In a further development step, the group of Tanja Junkers from the Monash University (Australia) developed a machine-assisted self-optimization platform to automatically screen polymerization in flow reactors and presents the results in “ACS Macro Letters” (DOI: 10.1021/acsmacrolett.9b00767). In this algorithm-assisted synthesis, there is no need for human interaction to screen polymerization kinetics with Inline NMR. RAFT polymerization of methylmethacrylate was demonstrated but this platform can be easily extended to a broad range of polymerizations type and monomers.

Diffusion Coefficients of Polymers

Diffusion coefficients decrease with the increase of the molecular weight of the molecule, see our previous blog post for more information. This is also true for polymers for which the self-diffusion constant is also correlated with its molecular weight. In the frame of this section, the correlation is show with lignin samples dissolved in DMSO.

Lignin is the third most abundant polymer in nature after cellulose and chitin and the one with the largest number of aromatic compounds. It is a by-product of the paper industry and these about 50 million tons are currently almost exclusively used for generating energy.

On the figure below, the linear relation between the molecular weight determined by SEC and the diffusion coefficient of lignin is demonstrated.

Diffusion coefficient (measured on a Spinsolve 43 MHz) versus molecular of lignin determined by SEC.

For further ready about the characterization of lignin with a benchtop NMR and the comparison of the diffusion coefficient determined on the Spinsolve and a high field system, please have a look to this publication:

Lignin analysis with benchtop NMR spectroscopy

Jerk Rönnols, Ernesto Danieli, Hélène Freichels and Fredrik Aldaeus, Holzforschung, (2019) DOI:  10.1515/hf-2018-0282

The same approach based on the molecular weight dependence of the self diffusion can as well be used to differentiate homopolymers from copolymers.

In the following example we are looking at the combination of polystyrene (PS) and poly(methyl methacrylate) (PMMA). It is well known that PS and PMMA form immiscible blends for which phase separation has been observed. In contrast, PS-b-PMMA copolymers undergo self-assembly and are used to form periodic nanostructures (like lamellae or cylindrical microdomains).

The 1D 1H spectrum can distinguish signals of PMMA and PS and the ratio of the polymer units can be determined. In the case of the PS-b-PMMA copolymer a PMMA/PS ratio of 1.13 is obtained (see section copolymer composition).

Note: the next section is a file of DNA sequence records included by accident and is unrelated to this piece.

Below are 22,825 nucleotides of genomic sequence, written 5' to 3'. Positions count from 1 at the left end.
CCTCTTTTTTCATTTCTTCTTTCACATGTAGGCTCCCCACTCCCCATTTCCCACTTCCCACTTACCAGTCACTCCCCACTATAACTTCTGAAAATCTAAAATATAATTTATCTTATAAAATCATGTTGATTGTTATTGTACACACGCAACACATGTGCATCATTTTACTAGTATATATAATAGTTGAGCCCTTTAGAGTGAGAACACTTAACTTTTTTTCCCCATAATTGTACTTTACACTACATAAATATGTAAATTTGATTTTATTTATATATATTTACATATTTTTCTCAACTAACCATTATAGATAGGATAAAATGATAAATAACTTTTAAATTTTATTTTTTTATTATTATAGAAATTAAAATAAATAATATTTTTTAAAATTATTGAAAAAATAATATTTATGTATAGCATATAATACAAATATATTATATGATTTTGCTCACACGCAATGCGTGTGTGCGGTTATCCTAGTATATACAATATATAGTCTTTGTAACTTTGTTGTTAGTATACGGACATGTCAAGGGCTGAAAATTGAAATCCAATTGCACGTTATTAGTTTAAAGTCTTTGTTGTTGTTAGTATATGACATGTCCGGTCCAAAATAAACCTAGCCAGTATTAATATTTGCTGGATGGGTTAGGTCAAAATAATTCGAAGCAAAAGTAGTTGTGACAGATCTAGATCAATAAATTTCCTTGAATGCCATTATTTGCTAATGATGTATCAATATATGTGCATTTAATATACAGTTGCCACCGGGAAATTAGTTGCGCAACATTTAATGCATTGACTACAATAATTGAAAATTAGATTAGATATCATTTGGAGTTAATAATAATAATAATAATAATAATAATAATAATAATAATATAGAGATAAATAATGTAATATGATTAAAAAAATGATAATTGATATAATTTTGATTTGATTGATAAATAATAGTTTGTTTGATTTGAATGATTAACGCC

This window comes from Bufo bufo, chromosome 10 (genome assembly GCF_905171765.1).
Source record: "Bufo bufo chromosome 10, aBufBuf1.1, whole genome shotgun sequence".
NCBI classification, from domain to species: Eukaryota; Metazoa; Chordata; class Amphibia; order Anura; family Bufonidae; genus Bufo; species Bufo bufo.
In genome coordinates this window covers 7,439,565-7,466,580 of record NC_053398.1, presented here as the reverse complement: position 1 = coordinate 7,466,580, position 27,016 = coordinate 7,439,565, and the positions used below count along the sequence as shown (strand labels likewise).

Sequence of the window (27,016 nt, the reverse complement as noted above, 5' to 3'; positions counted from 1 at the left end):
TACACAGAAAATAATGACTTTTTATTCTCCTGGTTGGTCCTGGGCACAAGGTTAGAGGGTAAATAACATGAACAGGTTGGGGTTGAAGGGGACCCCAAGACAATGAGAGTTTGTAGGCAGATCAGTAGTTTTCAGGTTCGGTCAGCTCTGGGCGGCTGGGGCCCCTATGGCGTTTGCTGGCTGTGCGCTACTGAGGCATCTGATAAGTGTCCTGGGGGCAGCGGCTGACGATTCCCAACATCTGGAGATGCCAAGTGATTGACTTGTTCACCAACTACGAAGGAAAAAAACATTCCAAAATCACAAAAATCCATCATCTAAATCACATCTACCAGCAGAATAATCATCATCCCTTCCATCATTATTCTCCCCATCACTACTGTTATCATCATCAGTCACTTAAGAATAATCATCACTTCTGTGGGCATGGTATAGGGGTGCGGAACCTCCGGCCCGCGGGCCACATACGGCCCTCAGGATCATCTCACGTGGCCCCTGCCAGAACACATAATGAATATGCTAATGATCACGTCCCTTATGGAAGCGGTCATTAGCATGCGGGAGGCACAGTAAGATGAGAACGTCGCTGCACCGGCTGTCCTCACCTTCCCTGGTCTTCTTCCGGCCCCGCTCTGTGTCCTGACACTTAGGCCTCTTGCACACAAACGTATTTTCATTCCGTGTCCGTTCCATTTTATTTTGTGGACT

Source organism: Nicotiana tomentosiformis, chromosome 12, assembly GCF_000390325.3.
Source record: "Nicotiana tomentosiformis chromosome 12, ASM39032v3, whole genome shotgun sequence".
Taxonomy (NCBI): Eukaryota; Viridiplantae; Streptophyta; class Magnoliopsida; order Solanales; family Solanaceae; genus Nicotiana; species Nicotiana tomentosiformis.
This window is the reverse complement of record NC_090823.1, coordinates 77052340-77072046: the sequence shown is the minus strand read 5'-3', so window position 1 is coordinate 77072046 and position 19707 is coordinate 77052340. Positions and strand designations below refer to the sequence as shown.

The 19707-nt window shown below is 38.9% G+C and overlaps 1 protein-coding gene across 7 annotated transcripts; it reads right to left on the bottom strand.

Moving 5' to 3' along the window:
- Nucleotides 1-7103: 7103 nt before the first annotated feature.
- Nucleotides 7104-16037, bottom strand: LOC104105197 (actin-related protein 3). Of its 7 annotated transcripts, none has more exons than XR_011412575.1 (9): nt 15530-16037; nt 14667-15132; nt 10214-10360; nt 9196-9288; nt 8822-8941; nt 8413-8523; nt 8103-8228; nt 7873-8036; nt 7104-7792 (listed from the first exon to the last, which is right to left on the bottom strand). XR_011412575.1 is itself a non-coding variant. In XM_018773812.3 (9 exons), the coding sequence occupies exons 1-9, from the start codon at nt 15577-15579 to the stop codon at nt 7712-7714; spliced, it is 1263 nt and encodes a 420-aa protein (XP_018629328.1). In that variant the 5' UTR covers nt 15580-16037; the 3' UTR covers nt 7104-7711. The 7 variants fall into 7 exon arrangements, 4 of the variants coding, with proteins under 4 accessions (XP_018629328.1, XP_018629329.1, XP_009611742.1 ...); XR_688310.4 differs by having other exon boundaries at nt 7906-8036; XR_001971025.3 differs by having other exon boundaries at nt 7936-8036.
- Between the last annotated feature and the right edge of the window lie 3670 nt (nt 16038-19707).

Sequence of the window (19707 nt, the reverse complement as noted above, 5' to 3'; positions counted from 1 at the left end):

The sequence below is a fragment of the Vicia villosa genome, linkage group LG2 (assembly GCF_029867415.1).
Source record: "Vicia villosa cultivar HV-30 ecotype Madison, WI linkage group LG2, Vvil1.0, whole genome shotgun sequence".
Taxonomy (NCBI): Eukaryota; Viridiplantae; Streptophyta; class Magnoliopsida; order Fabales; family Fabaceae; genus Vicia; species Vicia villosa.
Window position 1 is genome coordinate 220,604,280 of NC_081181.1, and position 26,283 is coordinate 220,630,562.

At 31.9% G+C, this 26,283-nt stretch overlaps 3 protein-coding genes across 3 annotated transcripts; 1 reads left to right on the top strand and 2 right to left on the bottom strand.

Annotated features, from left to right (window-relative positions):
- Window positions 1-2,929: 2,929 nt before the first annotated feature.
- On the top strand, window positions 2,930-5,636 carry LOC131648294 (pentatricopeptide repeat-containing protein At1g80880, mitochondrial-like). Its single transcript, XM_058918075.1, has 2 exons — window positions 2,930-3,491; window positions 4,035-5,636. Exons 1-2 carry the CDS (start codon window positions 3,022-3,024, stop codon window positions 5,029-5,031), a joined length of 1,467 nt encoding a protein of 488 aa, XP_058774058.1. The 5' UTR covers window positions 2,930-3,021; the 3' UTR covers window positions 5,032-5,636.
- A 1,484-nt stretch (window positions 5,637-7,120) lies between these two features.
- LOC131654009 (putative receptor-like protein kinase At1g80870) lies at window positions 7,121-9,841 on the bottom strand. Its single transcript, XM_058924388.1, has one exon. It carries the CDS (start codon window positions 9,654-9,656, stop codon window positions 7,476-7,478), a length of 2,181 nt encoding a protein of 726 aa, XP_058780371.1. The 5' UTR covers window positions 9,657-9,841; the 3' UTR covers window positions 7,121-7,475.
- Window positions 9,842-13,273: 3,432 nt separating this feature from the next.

1D 1H spectrum of PS-b-PMMA acquired on the Spinsolve 80 MHz.

However, with a 1D Spectrum it is typically not possible to distinguish between blends and the corresponding copolymer as back bone signals will be the same. To distinguish between blends and polymers one can make use of the fact that the diffusion coefficients of the polymers will be different. In NMR Pulsed Field Gradients (PFG) can be used to measure the different self-diffusion coefficients. This type of experiments is referred to as Diffusion Ordered SpectroscopY (DOSY). Please have a look at our previous blogpost on DOSY. 

Below in the DOSY spectrum (a) of the copolymer reveals two signals that possess the same diffusion coefficient as they are on the same horizontal line, indicating that the signals belong to the same macromolecule, in this case PS-b-PMMA with a diffusion coefficient of 1.06 10-10 m2 s-1.

In the DOSY spectra (b) of the mixture of the homopolymers, the two signals possess different diffusion coefficients: a lower one belonging to PS (D = 5.41 10-11 m2 s-1) and a higher one belonging to PMMA (D = 3.28 10-10 m2 s-1).

In a further example we mixed the copolymer with one of the homopolymers. As shown in the DOSY (c) for a mixture of PS-b-PMMA and PMMA, the DOSY spectrum reveals two signals on the horizontal line from the copolymer PS-b-PMMA (D = 1.16 10-10 m2 s-1) and an additional signal of PMMA corresponding to the faster diffusing homopolymer (D = 3.30 10-10 m2 s-1).

These DOSY results show a simple way to distinguish between covalently bonded PS-b-PMMA chains and the individual homopolymers using benchtop NMR in combination with pulsed field gradients.

DOSY spectra acquired on the Spinsolve 80 of a) PS-b-PMMA; b) a mixture of PS and PMMA and c) a mixture of PMMA and PS-b-PMMA.

Ethylene Propylene Diene Monomer (EPDM)

Ethylene Propylene Diene Monomer (EPDM) is a synthetic terpolymer rubber  prepared from ethylene, propylene, and non-conjugated diene monomers that are incorporated in the polymer chain to enable crosslinking via vulcanization. After polymerization and purification, free diene monomer can remain in the copolymer. Detection and quantification of this monomer is important as it impacts the vulcanization process and with it, the property of the material. The 1H NMR spectrum of the polymer (see Figure 1) shows in the aliphatic region the signals of ethylene and propylene with a ratio n/m = DPPropylene/DPEthylene = 0.87 (neglecting the diene ratio, see Figure 1 for calculation). By zooming in a factor of about 200, the allyl signals can be observed.

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Figure 1:  1H spectra of EPDM in CDCl3 acquired on the Spinsolve 80.

To assign the allyl region a diffusion filter was applied on the EPDM sample. In this way, only the signals of the macromolecules with small diffusion coefficients remain (Figure 2 b). By comparing the spectra with Figure 2a without diffusion filter, the allyl signals of EPDM could be easily assigned (signal s3 in Figure 2). Next, to properly assign the allyl signals of the small molecules, iodine bromide (IBr) was added to the polymer solution. This reactant is well known to react specifically with double bonds. The comparison of the 1H NMR spectra before (Figure 2a) and after (Figure 2c) allows one to unambiguously assign them (see Figure 2, signals marked with vertical lines).